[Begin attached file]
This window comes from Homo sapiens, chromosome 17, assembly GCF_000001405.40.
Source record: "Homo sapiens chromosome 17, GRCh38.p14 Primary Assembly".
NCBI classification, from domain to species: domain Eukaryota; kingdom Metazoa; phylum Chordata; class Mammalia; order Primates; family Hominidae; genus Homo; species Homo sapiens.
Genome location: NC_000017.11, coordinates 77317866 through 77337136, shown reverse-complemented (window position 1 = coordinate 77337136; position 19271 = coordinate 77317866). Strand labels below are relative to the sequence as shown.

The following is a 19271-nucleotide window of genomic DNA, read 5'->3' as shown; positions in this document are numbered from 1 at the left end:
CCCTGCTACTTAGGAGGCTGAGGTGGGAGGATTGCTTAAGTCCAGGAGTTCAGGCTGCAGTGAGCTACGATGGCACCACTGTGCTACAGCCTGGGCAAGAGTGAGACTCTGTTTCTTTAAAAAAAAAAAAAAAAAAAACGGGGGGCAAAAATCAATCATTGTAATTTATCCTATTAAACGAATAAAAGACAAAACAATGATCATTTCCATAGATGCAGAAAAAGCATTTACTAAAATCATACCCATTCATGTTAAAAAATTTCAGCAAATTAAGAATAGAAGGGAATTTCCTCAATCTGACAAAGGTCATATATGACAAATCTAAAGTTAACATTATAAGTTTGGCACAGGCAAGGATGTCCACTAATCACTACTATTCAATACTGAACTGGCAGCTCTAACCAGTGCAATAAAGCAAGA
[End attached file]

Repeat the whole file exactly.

This window comes from Homo sapiens, chromosome 17, assembly GCF_000001405.40.
Source record: "Homo sapiens chromosome 17, GRCh38.p14 Primary Assembly".
NCBI classification, from domain to species: domain Eukaryota; kingdom Metazoa; phylum Chordata; class Mammalia; order Primates; family Hominidae; genus Homo; species Homo sapiens.
Genome location: NC_000017.11, coordinates 77317866 through 77337136, shown reverse-complemented (window position 1 = coordinate 77337136; position 19271 = coordinate 77317866). Strand labels below are relative to the sequence as shown.

The following is a 19271-nucleotide window of genomic DNA, read 5'->3' as shown; positions in this document are numbered from 1 at the left end:
CCCTGCTACTTAGGAGGCTGAGGTGGGAGGATTGCTTAAGTCCAGGAGTTCAGGCTGCAGTGAGCTACGATGGCACCACTGTGCTACAGCCTGGGCAAGAGTGAGACTCTGTTTCTTTAAAAAAAAAAAAAAAAAAAACGGGGGGCAAAAATCAATCATTGTAATTTATCCTATTAAACGAATAAAAGACAAAACAATGATCATTTCCATAGATGCAGAAAAAGCATTTACTAAAATCATACCCATTCATGTTAAAAAATTTCAGCAAATTAAGAATAGAAGGGAATTTCCTCAATCTGACAAAGGTCATATATGACAAATCTAAAGTTAACATTATAAGTTTGGCACAGGCAAGGATGTCCACTAATCACTACTATTCAATACTGAACTGGCAGCTCTAACCAGTGCAATAAAGCAAGA